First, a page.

Getting Started in Game Development

So, you wanted to get started with game development? Or would like some useful tools and tips to help you improve your skills? I’ve compiled lots of useful tips and tricks from my own personal experience as well as the experience of other developers. Let’s begin.

It usually all starts with an amazing idea for a game that you are desperate to bring to life. However, in reality, your idea may have to go on the back burner for a short while whilst you do your learning. But, that’s okay. Note your idea and make it happen once you have the skills. The game of development, is a marathon not a sprint.

First things first you’ll need to be introduced to Game Engines. Put very simply, games engines are the software that you use to make games. A few free to use game engines are, Unreal Engine, Unity, Gamemaker Studio 2, Godot and GDevelop. All of these game engines are incredible, all are better for different things some are even more focused towards certain OS.

I will not go into the details of that as not only are game engines constantly evolving and changing, but it is down to you to make your own mind up on which suits you best, this post is here to simply help guide you in the direction that suits you best.

There are some useful videos on YouTube which describe the benefits of using certain engines. Here are a couple to help you make your mind up on which engine best suits you:

The engine that I personally chose to begin with was Unity. However my reasoning was that I was lucky enough to have friends who knew C++ who were able to help me learn, so that suited me very well, Unity is a little more code based where as Unreal games will primarily developed with Unreal’s Blueprint visual scripting.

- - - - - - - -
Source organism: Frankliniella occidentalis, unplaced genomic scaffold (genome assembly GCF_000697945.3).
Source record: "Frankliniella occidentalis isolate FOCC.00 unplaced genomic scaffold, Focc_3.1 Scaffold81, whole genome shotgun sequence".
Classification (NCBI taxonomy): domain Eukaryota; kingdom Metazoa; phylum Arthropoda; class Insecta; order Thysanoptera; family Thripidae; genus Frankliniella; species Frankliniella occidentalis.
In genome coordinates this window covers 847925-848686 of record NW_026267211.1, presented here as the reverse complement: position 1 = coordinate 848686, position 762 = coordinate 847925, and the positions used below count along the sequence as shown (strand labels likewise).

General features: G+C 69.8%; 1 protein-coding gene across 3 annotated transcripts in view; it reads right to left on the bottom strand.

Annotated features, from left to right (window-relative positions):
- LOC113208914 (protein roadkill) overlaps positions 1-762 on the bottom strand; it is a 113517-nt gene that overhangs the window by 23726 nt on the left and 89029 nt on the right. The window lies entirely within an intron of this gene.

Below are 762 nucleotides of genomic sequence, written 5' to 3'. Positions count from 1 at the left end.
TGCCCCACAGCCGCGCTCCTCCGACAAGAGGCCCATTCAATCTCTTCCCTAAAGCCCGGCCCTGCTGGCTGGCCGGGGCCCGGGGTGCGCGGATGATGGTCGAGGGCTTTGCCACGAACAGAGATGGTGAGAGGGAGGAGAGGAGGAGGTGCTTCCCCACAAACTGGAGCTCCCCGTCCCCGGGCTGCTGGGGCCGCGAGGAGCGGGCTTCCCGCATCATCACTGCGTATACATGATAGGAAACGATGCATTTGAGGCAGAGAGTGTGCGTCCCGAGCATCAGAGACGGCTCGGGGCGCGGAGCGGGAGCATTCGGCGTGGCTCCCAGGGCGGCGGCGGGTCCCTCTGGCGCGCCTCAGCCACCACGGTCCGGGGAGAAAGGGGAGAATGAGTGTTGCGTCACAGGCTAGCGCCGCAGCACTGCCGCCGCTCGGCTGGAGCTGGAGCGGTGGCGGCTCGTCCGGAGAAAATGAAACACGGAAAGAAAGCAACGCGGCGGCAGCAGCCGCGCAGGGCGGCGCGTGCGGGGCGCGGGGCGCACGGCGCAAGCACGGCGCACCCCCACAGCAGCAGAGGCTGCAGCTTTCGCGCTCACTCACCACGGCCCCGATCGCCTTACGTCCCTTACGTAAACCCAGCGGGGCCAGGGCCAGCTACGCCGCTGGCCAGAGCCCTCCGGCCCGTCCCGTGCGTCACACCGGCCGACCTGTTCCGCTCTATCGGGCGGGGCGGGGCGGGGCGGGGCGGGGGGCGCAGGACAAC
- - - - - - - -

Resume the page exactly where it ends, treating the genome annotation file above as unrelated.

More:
GameMaker Studio 2 provides a similar drag and drop style to Unreal’s visual scripting which is incredibly useful for beginners and provides a powerful platform for more experienced developers. However, to access all features of GameMaker Studio 2 it will come at a cost.

Other engines such as Godot and GDevelop are open source game engines meaning the original source code is freely available so that the game engine itself can be modified. Not something which I would expect many beginners to be doing but it’s nice to know.

I would encourage playing around with as many different engines as you possibly can. I would spend an adequate amount of time using each engine to decide which engine best suits you. I have gathered a list of useful guides to getting started in the game engines I previously mentioned:

Unreal –

Unity –

GM Studio 2 –

Godot –

GDevelop –

A couple of those guides are on Skillshare, you will need to sign up for a free trial to get access to them however they are worth the little extra effort, I promise. If you cannot sign up for whatever reason, don’t worry, YouTube is a growing library for game dev guides. The official Unreal YouTube channel for example, has countless tutorials on making all sorts of games.

Just because this is game development, doesn’t mean that the only useful resources are online. Whilst studying at university I found that some of the most useful information on making games to be in books. Here are a couple of books that I found to be especially interesting:

A Theory of Fun –

The Art of Games Design –

Level Up! The Guide to Great Video Game Design –

Game development is a never-ending learning curve, make no mistake. This information does not cover everything by any means. However, I hope these resources have helped you somehow! If you have any questions feel free to ask our community any questions you may have in the support channels!

All the best,

Liam. B

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